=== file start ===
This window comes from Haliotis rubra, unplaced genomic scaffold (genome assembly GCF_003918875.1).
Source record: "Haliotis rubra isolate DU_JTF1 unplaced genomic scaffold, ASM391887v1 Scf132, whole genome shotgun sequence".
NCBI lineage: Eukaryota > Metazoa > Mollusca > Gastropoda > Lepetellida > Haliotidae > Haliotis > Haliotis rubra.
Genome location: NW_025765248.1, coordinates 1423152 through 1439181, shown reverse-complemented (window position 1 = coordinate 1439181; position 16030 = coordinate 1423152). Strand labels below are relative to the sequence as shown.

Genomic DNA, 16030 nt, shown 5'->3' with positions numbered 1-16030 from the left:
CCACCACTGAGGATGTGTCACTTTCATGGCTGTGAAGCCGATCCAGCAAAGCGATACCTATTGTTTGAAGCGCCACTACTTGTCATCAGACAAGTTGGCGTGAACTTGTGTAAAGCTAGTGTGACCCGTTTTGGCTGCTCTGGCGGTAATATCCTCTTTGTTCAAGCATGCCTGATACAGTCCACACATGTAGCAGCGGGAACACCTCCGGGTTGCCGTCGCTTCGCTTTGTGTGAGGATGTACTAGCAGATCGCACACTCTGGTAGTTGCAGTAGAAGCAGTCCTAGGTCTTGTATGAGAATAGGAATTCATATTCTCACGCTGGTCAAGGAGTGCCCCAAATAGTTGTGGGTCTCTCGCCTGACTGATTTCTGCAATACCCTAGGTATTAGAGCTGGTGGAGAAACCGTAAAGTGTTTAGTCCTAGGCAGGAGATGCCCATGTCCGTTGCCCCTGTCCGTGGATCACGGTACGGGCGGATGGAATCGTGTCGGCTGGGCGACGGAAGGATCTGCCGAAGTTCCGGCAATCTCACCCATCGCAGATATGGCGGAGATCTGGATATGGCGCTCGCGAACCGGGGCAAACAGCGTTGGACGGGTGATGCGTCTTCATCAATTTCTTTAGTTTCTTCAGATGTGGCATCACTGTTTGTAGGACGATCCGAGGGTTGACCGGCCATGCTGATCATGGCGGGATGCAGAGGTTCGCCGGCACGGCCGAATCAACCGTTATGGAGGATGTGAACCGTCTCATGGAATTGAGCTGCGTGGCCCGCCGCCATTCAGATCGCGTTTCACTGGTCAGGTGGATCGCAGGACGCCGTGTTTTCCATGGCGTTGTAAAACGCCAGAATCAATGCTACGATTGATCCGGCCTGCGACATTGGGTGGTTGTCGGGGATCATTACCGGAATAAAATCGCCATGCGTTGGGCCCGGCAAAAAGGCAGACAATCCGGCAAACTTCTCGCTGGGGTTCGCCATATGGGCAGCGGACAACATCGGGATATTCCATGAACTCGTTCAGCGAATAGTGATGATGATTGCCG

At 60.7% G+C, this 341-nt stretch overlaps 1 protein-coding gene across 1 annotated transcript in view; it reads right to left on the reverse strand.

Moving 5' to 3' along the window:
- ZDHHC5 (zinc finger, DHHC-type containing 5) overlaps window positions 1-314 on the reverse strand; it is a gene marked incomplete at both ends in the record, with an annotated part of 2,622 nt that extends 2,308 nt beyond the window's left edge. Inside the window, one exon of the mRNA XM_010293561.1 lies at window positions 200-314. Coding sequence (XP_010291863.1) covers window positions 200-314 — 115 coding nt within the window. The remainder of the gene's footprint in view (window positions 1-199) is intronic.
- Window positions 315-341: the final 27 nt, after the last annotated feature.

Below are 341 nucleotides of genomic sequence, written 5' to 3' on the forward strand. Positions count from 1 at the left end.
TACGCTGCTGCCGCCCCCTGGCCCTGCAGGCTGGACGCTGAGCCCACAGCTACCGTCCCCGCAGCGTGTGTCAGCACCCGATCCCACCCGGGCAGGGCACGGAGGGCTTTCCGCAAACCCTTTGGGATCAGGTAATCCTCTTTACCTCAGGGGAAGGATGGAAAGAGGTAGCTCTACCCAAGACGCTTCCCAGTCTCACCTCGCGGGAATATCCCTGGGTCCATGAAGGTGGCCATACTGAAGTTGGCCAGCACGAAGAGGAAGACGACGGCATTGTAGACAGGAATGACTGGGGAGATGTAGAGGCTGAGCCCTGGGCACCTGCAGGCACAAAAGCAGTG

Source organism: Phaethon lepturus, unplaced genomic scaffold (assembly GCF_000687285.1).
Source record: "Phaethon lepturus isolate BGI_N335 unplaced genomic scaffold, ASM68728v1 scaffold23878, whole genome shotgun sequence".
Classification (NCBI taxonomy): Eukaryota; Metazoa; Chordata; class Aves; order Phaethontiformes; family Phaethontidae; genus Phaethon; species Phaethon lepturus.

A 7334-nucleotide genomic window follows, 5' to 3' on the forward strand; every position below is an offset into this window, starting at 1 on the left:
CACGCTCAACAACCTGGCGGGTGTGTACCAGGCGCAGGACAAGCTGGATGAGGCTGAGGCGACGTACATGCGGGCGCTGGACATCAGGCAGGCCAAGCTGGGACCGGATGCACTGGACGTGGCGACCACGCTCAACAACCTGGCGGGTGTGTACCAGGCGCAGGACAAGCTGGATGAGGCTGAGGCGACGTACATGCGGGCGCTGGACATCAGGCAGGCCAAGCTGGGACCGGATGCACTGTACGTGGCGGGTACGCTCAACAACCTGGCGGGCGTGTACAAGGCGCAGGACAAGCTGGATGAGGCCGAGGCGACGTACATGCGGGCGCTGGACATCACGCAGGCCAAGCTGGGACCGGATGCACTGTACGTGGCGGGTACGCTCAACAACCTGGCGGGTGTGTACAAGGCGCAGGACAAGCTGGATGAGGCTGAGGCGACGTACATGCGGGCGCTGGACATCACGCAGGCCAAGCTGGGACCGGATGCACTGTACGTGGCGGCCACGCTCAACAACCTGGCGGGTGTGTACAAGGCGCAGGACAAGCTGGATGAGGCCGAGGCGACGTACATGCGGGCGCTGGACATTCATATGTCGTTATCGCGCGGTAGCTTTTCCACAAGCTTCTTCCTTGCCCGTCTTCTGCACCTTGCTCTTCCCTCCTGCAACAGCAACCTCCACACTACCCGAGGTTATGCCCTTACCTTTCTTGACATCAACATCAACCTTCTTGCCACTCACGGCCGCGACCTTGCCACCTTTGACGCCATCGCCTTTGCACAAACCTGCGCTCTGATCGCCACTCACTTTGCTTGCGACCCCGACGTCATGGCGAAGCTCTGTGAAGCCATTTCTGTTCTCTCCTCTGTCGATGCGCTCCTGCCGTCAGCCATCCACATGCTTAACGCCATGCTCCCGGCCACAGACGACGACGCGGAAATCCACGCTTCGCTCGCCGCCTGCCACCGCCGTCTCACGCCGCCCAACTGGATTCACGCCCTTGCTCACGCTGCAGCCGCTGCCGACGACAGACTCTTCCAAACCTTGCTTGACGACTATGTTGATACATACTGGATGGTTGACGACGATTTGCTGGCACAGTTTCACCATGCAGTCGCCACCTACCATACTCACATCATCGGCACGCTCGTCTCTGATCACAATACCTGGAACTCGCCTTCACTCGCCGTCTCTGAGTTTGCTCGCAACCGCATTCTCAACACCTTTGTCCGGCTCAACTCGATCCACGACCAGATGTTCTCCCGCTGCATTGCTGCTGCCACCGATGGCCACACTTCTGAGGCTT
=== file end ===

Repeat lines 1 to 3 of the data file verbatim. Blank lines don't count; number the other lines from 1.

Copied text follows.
This window comes from Haliotis rubra, unplaced genomic scaffold (genome assembly GCF_003918875.1).
Source record: "Haliotis rubra isolate DU_JTF1 unplaced genomic scaffold, ASM391887v1 Scf132, whole genome shotgun sequence".
NCBI lineage: Eukaryota > Metazoa > Mollusca > Gastropoda > Lepetellida > Haliotidae > Haliotis > Haliotis rubra.